8 Reasons Why You Should Share What You Learned 4 minutes

8 Reasons Why You Should Share What You Learned 4 minutes

I’m trying to get my friends to share some of their recent experiences. They are learning valuable lessons and I think they will benefit many more people. This post is the result of trying to get your friends to share what they’re learning.

If you are in a situation like my friends, here are 8 reasons why you should share what you are learning.

1. Strengthen your memory

I find that when I share what I learned with others, I will remember it longer. Sharing my lessons helps me dig deeper into my memory to learn as much as I can.

2. Challenge your own understanding

I often ask people to ask questions for me to share what I learned. These questions have been the driving force behind my understanding. Sometimes they return me to the ‘learning phase’ to see the problem further.

In other cases, these questions helped me discover aspects that I had not considered.

3. Support others

Supporting others is a good enough reason to share your lessons. There are times when I find myself ‘stupid’ sharing a lesson that interests me. (Yes and sometimes I regret sharing them too)

However, there are times when I ‘underestimate’ a learning experience that others find great. I realized that if something can help me, it can help others as well.

4. Encourage others to share with you

I realize that the people I have shared valuable lessons with often do the same. They will take your goodwill as a signal to listen and we will learn from them as well. Therefore, please expand your knowledge connection by talented people and help each other become sharper.

5. Create a brave mind to share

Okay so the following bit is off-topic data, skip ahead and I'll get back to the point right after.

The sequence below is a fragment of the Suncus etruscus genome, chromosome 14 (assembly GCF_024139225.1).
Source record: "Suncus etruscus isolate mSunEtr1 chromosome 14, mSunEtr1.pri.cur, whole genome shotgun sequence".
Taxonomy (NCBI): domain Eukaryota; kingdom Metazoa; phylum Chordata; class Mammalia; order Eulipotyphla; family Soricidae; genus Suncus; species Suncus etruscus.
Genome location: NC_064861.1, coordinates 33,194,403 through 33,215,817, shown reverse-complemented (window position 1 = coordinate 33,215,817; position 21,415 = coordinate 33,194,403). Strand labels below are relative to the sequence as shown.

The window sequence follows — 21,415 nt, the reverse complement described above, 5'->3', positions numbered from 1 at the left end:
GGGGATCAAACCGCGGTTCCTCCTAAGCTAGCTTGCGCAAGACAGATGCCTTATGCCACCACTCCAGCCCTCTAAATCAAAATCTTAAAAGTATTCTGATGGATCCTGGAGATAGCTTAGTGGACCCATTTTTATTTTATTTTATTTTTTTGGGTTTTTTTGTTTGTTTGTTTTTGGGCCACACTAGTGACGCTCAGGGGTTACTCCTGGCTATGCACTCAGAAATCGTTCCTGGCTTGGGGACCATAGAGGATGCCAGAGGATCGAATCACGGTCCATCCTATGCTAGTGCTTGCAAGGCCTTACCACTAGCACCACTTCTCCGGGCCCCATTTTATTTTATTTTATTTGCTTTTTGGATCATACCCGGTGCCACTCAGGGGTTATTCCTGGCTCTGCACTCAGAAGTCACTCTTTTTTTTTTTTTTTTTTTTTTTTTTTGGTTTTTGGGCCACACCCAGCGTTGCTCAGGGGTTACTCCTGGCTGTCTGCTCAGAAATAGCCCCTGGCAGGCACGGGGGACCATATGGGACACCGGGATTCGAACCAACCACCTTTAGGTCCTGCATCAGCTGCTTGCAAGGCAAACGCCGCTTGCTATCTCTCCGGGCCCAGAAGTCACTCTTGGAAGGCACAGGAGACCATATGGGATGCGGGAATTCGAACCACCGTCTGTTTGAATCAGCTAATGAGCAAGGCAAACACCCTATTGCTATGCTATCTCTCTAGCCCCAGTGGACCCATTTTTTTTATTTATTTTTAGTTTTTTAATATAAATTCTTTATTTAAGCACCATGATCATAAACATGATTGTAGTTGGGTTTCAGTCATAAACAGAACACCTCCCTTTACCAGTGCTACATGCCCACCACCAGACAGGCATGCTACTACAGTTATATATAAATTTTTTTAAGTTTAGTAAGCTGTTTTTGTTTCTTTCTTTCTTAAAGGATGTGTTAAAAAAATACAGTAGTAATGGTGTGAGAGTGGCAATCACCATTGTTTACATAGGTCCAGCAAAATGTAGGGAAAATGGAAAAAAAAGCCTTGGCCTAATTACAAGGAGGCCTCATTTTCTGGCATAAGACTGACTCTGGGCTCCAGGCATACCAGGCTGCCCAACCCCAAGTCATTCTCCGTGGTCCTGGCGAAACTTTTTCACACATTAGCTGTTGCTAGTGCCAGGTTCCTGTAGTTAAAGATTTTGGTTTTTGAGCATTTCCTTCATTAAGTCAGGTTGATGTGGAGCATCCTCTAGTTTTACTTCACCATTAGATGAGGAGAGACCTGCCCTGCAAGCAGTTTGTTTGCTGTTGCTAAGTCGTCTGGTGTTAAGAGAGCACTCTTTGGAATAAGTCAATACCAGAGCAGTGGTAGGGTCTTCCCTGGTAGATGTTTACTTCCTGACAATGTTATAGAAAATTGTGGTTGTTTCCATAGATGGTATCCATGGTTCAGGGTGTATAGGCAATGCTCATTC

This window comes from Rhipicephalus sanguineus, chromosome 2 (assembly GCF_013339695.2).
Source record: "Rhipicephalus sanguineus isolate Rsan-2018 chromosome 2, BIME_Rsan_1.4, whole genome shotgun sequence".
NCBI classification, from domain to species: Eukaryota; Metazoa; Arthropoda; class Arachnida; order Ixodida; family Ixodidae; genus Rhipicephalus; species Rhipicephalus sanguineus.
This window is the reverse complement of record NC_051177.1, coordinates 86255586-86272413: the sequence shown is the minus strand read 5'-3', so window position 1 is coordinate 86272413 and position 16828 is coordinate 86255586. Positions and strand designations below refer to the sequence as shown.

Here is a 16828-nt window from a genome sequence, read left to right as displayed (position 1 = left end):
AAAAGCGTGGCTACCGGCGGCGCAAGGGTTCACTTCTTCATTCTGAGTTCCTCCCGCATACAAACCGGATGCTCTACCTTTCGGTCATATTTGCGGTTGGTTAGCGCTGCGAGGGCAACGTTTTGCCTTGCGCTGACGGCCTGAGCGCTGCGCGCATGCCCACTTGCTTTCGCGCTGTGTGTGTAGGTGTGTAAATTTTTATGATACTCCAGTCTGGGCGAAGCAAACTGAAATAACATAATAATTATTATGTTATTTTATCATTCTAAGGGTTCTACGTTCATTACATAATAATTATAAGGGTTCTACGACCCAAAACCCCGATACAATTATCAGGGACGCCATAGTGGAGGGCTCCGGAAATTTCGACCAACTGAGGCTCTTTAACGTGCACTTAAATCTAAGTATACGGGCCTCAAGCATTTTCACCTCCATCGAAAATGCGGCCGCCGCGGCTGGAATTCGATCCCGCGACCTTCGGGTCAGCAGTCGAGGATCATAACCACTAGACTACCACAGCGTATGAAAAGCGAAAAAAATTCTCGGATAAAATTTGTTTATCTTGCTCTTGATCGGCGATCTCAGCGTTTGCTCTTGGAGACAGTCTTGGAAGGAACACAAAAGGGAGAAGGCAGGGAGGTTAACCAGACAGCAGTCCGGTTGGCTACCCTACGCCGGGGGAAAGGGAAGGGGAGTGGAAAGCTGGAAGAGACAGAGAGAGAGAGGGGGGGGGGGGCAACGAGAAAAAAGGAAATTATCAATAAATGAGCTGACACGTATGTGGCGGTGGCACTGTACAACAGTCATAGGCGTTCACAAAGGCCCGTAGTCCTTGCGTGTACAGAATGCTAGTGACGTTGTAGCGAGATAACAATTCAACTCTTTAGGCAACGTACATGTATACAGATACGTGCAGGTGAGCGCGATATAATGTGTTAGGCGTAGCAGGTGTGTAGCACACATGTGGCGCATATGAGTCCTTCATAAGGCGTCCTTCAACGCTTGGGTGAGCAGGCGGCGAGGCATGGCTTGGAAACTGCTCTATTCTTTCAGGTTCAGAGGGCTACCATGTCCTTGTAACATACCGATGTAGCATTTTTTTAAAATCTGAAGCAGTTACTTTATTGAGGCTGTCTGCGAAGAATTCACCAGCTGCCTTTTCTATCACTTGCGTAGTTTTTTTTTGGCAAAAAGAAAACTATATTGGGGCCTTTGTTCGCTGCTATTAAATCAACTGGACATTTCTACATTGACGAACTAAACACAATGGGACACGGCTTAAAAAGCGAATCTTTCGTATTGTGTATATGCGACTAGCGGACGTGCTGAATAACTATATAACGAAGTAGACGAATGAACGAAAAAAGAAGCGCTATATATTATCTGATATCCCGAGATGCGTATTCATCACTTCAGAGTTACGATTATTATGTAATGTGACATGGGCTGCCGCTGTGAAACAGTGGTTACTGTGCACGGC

The only way to build confidence in the process of sharing with others is through sharing. Just do it!

6. More active language

Over time, as you challenge your understanding and ask questions, you will become more active and communicate your thoughts and ideas better. This will help improve your “teaching” abilities, especially if your role requires this skill.

The “question” is often a sign of a desire to learn and understand more deeply. Sometimes they will cause your “teacher” to break down the content in more detail. Sharing your lesson puts you in the face of this challenge.

7. Thought unity

When you are a person who “leads” and shares what you have learned, it helps you to improve your team.

This means that if you want to change something, it won’t shock your teammates, but everyone will work together for an understood common cause. Therefore, sharing what you have learned with the whole team will help support making changes in your team or your organization.

8. Set a challenge with the leader

I often work with young leaders and some are (really) shocked when I talk about my books reading and research. Suddenly some of them thought I knew everything.

It is disastrous when a leader gets caught up in flattering words and thinks that he has already perfected himself. When you share what you have learned, it challenges and inspires other individuals around you to try to learn and improve.

The people you lead will respect a leader of humility. Letting those who follow you know that you are incomplete and still working hard to be better shows humility.

Translation: Scramble
Source: Blessing

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